Wednesday, March 15, 2006

Like Water for Chocolate

Cooking is an art form to me. Laura Esquivel’s novel moved me so much when I read it, over a dozen years ago. It spoke to me, to my art, to my expression of love. Now that I reflect back on it, I’m not even sure when I read it except I know I was living in Massachusetts. It is one of those books that I’m afraid to reread, what if it doesn’t cast the same spell on me? What if the lyricism of prose doesn’t wrap me like a soft blanket as it did all those years ago.

Several years ago I found a quote in a cooking magazine, “A good cook is like a sorceress who dispenses happiness.” ~Elsa Schiaparelli. This quote lived on my fridge for years, in Northampton, in Oakland, it’s only now in Berkeley that it doesn’t grace the pebbled surfaced of my ancient and greatly dislike side by side refrigerator. I know I packed it, I just don’t know where it is located in paper form, but it lives in my heart.

I haven’t been cooking much in the last year, though every once and awhile I get greatly inspired. Yes it’s true I have felt hampered, just a bit, by The Girl Friend’s great love of Rice-A-R*ni, Mir*cle Whip, and Fr*tos (though not necessarily together). In fairness she has been adventurous and brave, tasting everything I have made, except for my magnificent Cranberry-Pineapple-Orange Relish with Walnuts. It is truly, deeply, madly amazing but The Girl Friend is a confirmed cranberry avoidant of long standing.

It is also true that we have had quite a busy life since setting up housekeeping last April. First there was the glee of living together able to fight at will, launder at will (don’t laugh this had me jumping with joy for months!), and well, you know, at will. Then came our Puppyman and foster cats. And more foster cats. And more foster cats. And a few foster pups. A couple of parties, a wedding, and a working vacation in Maine, school, and Sunny’s diagnosis.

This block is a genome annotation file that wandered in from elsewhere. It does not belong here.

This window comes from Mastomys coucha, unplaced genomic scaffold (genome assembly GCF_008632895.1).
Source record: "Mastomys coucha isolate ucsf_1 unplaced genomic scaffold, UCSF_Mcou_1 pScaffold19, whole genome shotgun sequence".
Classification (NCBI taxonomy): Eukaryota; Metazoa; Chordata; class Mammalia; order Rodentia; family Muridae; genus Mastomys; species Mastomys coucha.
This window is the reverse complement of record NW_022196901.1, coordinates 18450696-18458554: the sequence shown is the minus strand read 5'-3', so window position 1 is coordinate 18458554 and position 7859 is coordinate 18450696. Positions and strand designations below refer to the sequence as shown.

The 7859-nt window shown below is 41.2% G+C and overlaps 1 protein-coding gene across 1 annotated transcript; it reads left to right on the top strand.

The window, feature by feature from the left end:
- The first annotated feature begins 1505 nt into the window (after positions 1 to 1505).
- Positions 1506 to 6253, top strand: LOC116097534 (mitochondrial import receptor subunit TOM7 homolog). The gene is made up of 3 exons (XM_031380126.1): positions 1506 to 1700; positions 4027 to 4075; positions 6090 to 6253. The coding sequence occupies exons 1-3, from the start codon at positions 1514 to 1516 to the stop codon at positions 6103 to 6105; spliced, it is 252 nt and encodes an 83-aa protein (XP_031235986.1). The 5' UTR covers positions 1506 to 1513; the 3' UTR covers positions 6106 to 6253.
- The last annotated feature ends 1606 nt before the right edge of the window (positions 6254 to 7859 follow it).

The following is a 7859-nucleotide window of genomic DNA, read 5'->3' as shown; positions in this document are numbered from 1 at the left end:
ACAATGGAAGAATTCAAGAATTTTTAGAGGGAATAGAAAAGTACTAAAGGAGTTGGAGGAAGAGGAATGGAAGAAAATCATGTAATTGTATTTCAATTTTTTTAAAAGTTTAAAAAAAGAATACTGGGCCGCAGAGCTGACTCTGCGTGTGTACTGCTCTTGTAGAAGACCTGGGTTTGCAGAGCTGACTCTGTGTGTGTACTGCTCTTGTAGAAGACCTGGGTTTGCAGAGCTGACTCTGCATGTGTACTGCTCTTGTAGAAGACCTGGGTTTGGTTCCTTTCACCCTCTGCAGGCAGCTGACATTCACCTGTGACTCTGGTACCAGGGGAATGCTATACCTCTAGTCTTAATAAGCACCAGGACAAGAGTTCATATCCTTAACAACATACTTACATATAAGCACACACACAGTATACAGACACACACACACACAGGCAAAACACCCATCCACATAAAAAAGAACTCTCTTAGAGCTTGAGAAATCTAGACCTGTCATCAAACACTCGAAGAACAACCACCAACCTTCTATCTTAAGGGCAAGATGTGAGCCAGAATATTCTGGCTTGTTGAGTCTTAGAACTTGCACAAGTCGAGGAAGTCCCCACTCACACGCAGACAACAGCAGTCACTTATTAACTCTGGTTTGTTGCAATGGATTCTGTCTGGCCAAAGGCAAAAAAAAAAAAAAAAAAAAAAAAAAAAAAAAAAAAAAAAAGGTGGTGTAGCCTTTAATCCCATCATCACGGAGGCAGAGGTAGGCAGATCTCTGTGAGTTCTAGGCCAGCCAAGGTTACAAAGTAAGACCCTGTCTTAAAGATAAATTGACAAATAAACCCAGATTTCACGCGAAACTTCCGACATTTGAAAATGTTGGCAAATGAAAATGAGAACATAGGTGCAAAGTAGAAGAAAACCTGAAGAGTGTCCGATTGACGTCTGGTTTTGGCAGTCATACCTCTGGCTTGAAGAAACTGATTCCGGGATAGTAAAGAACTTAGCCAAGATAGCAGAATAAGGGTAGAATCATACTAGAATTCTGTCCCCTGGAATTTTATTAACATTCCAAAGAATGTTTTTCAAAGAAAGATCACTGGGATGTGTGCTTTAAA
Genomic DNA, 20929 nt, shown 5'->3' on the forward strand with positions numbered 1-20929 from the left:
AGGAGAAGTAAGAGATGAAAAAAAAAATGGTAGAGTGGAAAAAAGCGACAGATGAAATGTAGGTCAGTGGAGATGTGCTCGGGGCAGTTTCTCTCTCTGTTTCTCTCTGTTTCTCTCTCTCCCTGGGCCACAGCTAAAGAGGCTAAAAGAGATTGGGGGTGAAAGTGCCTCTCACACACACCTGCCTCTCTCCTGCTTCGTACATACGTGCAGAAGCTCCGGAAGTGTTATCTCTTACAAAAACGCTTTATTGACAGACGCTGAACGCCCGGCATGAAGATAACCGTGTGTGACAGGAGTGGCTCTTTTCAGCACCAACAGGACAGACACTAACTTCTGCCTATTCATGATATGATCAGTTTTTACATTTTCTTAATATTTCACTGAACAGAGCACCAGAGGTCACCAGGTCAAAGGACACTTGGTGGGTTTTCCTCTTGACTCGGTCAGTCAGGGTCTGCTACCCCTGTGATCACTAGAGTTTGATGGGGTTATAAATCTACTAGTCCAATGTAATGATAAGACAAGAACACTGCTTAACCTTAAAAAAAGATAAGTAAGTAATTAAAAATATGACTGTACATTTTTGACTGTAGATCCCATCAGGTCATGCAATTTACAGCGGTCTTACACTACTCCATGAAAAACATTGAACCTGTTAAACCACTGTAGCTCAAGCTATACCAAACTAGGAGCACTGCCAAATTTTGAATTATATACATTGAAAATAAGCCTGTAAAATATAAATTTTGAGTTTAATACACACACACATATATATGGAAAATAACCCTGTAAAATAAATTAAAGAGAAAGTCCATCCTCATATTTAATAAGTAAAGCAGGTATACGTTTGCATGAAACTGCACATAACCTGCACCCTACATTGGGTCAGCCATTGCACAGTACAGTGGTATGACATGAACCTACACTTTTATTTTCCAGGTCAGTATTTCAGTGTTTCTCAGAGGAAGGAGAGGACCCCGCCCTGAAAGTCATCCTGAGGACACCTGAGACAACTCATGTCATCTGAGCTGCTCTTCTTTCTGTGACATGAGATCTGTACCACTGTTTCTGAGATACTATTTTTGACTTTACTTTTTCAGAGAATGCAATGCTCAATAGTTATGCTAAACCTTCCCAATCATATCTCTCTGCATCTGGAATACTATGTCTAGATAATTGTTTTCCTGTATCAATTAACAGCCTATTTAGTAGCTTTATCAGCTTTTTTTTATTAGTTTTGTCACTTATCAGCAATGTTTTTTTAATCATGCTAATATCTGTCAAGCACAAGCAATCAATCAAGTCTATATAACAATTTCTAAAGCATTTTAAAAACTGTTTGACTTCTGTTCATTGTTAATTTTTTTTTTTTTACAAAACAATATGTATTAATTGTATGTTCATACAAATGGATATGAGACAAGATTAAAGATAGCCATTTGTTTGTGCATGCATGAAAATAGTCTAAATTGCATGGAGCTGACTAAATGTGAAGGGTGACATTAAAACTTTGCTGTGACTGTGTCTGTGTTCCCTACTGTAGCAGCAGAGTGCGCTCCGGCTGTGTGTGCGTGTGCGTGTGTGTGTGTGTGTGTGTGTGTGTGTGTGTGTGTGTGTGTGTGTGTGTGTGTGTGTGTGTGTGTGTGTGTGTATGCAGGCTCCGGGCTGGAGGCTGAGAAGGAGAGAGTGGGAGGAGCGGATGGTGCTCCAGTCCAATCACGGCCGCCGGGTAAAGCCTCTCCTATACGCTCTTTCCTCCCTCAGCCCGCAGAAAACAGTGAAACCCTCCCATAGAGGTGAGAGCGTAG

None of that is a good reason for abandoning one’s art. It is true that I have taken up a new art – knitting. Again, how can I abandon something that makes me so happy? I haven’t truly abandoned it, but it is on the back burner, please do excuse the pun.

In conversation with Sunny, I was reminded how cooking with love does really change the taste. While I was visiting last month, I made mochi. To say that I cooked it is really stretching the definition of the craft. I cut the stiff glutinous mass into manageable squares, placed the blandly beige coloured pieces on a baking sheet and place said sheet in the oven. Sunny hadn’t had mochi (it's made right down the road from in Emeryville!) in eons, neither had I. She usually fried the mashed rice taffy-like sustenance. Being health minded, and really not wanting to wash the pan afterwards I baked them. When exposed to heat the flat hard quarter-inch thick boards puff up into these glossy brown Stay-Puff chewy gooey blobs. She has been eating mochi since I left, usually with blueberries (why blueberries you ask, especially given she lives in Westchester County NY and it’s March? Because the infamous Dr. Hoffman believes they have special nutrients that her post tumor, post chemo body really needs). But she says, “somehow they never taste as good as when you made them, even when I bake them.” The magic of love seeps through your fingers, even to the most basic equipment so that fingers and knives contaminate the food changing the taste forever.

1 comment:

Wyatt's Mom said...

I wrote an entire post about our food issues. I didn't feel that I had enough space to defend myself here.
Go here if you forgot where I was:

The girlfriend.